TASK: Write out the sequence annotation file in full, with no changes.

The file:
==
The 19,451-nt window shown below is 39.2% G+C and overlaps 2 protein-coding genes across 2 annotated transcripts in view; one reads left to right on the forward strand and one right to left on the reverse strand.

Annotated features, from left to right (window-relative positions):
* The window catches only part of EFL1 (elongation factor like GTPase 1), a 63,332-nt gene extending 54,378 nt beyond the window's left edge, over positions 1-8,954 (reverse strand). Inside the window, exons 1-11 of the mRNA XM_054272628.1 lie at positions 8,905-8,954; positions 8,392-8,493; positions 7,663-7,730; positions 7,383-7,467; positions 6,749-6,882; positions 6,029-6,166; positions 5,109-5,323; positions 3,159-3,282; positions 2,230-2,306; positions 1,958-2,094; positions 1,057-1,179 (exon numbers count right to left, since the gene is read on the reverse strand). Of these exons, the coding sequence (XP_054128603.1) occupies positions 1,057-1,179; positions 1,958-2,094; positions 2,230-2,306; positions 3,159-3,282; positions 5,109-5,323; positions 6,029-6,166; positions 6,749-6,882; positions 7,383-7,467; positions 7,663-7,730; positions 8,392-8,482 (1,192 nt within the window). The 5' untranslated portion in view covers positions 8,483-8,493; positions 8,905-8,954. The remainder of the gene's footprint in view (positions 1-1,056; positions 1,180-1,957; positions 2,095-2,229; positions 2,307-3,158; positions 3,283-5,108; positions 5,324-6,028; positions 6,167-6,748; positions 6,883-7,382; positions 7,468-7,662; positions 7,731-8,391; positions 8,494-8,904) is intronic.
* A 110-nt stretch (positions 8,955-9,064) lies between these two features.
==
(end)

The 19,451-nt window shown below is 39.2% G+C and overlaps 2 protein-coding genes across 2 annotated transcripts in view; one reads left to right on the forward strand and one right to left on the reverse strand.

Annotated features, from left to right (window-relative positions):
* The window catches only part of EFL1 (elongation factor like GTPase 1), a 63,332-nt gene extending 54,378 nt beyond the window's left edge, over positions 1-8,954 (reverse strand). Inside the window, exons 1-11 of the mRNA XM_054272628.1 lie at positions 8,905-8,954; positions 8,392-8,493; positions 7,663-7,730; positions 7,383-7,467; positions 6,749-6,882; positions 6,029-6,166; positions 5,109-5,323; positions 3,159-3,282; positions 2,230-2,306; positions 1,958-2,094; positions 1,057-1,179 (exon numbers count right to left, since the gene is read on the reverse strand). Of these exons, the coding sequence (XP_054128603.1) occupies positions 1,057-1,179; positions 1,958-2,094; positions 2,230-2,306; positions 3,159-3,282; positions 5,109-5,323; positions 6,029-6,166; positions 6,749-6,882; positions 7,383-7,467; positions 7,663-7,730; positions 8,392-8,482 (1,192 nt within the window). The 5' untranslated portion in view covers positions 8,483-8,493; positions 8,905-8,954. The remainder of the gene's footprint in view (positions 1-1,056; positions 1,180-1,957; positions 2,095-2,229; positions 2,307-3,158; positions 3,283-5,108; positions 5,324-6,028; positions 6,167-6,748; positions 6,883-7,382; positions 7,468-7,662; positions 7,731-8,391; positions 8,494-8,904) is intronic.
* A 110-nt stretch (positions 8,955-9,064) lies between these two features.